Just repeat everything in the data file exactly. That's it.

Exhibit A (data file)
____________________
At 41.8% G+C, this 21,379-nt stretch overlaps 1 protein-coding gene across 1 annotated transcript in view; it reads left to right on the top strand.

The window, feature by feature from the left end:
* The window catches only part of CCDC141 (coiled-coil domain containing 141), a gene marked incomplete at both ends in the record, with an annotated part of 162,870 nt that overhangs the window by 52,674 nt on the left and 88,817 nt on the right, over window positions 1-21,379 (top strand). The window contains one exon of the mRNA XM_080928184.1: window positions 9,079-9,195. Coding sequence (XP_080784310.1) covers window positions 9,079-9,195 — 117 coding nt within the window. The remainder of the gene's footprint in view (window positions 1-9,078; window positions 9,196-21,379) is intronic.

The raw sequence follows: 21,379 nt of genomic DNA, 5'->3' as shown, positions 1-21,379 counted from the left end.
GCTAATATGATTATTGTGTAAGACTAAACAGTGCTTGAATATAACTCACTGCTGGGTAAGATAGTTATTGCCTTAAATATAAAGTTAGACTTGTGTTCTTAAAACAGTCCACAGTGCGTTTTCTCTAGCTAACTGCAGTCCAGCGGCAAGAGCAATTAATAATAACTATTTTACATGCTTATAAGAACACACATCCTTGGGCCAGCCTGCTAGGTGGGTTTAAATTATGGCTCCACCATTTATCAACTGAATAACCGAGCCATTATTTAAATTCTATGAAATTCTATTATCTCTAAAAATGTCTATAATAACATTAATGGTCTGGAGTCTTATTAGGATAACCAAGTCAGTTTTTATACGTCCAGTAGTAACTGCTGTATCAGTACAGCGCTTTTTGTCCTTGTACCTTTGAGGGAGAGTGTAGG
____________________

At 41.8% G+C, this 21,379-nt stretch overlaps 1 protein-coding gene across 1 annotated transcript in view; it reads left to right on the top strand.

The window, feature by feature from the left end:
* The window catches only part of CCDC141 (coiled-coil domain containing 141), a gene marked incomplete at both ends in the record, with an annotated part of 162,870 nt that overhangs the window by 52,674 nt on the left and 88,817 nt on the right, over window positions 1-21,379 (top strand). The window contains one exon of the mRNA XM_080928184.1: window positions 9,079-9,195. Coding sequence (XP_080784310.1) covers window positions 9,079-9,195 — 117 coding nt within the window. The remainder of the gene's footprint in view (window positions 1-9,078; window positions 9,196-21,379) is intronic.

The raw sequence follows: 21,379 nt of genomic DNA, 5'->3' as shown, positions 1-21,379 counted from the left end.
GCTAATATGATTATTGTGTAAGACTAAACAGTGCTTGAATATAACTCACTGCTGGGTAAGATAGTTATTGCCTTAAATATAAAGTTAGACTTGTGTTCTTAAAACAGTCCACAGTGCGTTTTCTCTAGCTAACTGCAGTCCAGCGGCAAGAGCAATTAATAATAACTATTTTACATGCTTATAAGAACACACATCCTTGGGCCAGCCTGCTAGGTGGGTTTAAATTATGGCTCCACCATTTATCAACTGAATAACCGAGCCATTATTTAAATTCTATGAAATTCTATTATCTCTAAAAATGTCTATAATAACATTAATGGTCTGGAGTCTTATTAGGATAACCAAGTCAGTTTTTATACGTCCAGTAGTAACTGCTGTATCAGTACAGCGCTTTTTGTCCTTGTACCTTTGAGGGAGAGTGTAGG